6. Bears dig minivans: Black bears know where to dig for the kind of junk food that keeps kids giddily sedated. Or else they know that minivan humans are seriously messy eaters. Either way, bears break into minivans more than any other vehicle in Yosemite National Park. So say wildlife biologists. But twist it a little further and... why not proof that minivan drivers can't read? Or that rugged conformists are deaf (to rangers)? Or they're hibernating at the wheel? Dumber than bears? Proof of a God Bear?

2010 is the year of the tiger, an Asian astrological sign known for its charisma and courageousness. Astrological tigers may be all around us, but two tiger sub-species have gone extinct since 1930, and many believe the South China Tiger is "functionally extinct" because it hasn't been seen in 20 years. Even for the remaining five tiger subspecies—Sumatran, Bengal, Indochinese, Siberian, and Malayan—the prognosis isn't good: the WWF recently announced that the 3,200 tigers living in the wild are among the most threatened creatures on Earth.

Wild tigers live in isolated pockets of jungle, usually inside wildlife refuges, in a handful of Asian countries. Tigers need a few things to survive: lots of prey like deer and pigs, water, and some dense vegetation. However, habitat encroachment has been epic in recent years and since 1900, tigers' range has decreased by 95% (see a map here).

However, I doubt that these majestic animals will disappear entirely. Their size, beauty, and potential deadliness make them popular, and lucrative, zoo exhibits around the world. In China, thousands of the big cats live in cages on tiger "farms" where tourists can visit them and where (it's been reported) tiger blood, bile, bones, paws, and other parts are harvested for the black market, for use in expensive traditional medicines. International regulations prohibit trafficking or selling any tiger parts, but China has lobbied for a suspension of the rule in the case of farmed tigers, arguing that the sale of legal tiger parts could reduce poaching and fund conservation efforts. So far, their appeals have been unsuccessful, and the black market in tiger parts continues to thrive. Like the Giant Panda, the tiger may go extinct in the wild, but its monetary value to zoos and the black market means it will likely be around for decades to come. To learn more about tigers and how to save them, check out the World Bank's conservation program and comprehensive threat analysis here.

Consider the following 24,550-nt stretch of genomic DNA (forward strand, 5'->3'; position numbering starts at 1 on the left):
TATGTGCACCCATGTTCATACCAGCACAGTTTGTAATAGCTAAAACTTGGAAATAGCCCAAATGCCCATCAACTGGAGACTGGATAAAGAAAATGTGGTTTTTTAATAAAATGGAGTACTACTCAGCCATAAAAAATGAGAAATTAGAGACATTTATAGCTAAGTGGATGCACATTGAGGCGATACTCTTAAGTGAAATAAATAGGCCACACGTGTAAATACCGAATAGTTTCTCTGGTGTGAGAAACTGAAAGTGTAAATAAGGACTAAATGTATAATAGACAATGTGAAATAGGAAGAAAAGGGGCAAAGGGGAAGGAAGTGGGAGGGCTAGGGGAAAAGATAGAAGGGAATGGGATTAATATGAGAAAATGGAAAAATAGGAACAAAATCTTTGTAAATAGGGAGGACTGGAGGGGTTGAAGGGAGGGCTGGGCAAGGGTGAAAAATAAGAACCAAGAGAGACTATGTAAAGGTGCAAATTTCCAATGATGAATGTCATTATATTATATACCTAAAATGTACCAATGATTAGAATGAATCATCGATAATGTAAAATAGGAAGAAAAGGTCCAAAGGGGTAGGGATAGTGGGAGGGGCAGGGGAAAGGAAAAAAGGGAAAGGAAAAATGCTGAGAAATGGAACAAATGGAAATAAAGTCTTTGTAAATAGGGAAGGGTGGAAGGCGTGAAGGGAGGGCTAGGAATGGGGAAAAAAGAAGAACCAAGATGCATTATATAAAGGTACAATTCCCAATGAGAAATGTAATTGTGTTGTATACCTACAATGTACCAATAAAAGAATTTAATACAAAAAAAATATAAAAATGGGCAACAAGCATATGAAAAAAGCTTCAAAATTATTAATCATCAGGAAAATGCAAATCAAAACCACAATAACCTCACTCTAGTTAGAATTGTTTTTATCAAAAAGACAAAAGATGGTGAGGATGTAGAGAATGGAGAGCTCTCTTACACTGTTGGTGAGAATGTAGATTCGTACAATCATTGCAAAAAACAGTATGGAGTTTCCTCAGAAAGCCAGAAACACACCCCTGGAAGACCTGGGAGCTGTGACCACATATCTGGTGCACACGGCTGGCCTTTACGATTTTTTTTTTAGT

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Cape Wind, the proposed 24-square-mile wind farm off Cape Cod, just can't catch a break. Fiercely opposed by the late Sen. Ted Kennedy and his family, who didn't want rows of spinning turbines sullying their view of Nantucket Sound (they claimed the turbines would cause environmental problems), and getting no help from an otherwise green-tilting Sen. John Kerry (D-Mass.), the alternative energy project now has a new opponent: the Mashpee and Wampanoag American Indian tribes.

Situated on Martha's Vineyard, the two tribes say the 130 turbines would disrupt their sunrise greeting ritual, which requires a clear view of the horizon, and disrupt ancestral burial grounds. In response to the tribes' claims, the National Register for Historic Places announced it is considering the Cape Wind location for listing on its register, potentially ruling it out as a wind farm location. While it doesn't outright kill the project, the National Register's announcement could force developers to relocate it elsewhere.

The decision struck some as an unprecedented move, the New York Times reports:

Others said the finding was surprising because Nantucket Sound, which encompasses more than 500 square miles, is by far the largest body of water ever found eligible for listing on the national historic register. Other eligible bodies of water have included Walden Pond in Massachusetts, which covers about 60 acres, and Zuni Salt Lake in New Mexico, which is about 6,500 feet across, said Jeffrey Olson, a spokesman for the park service.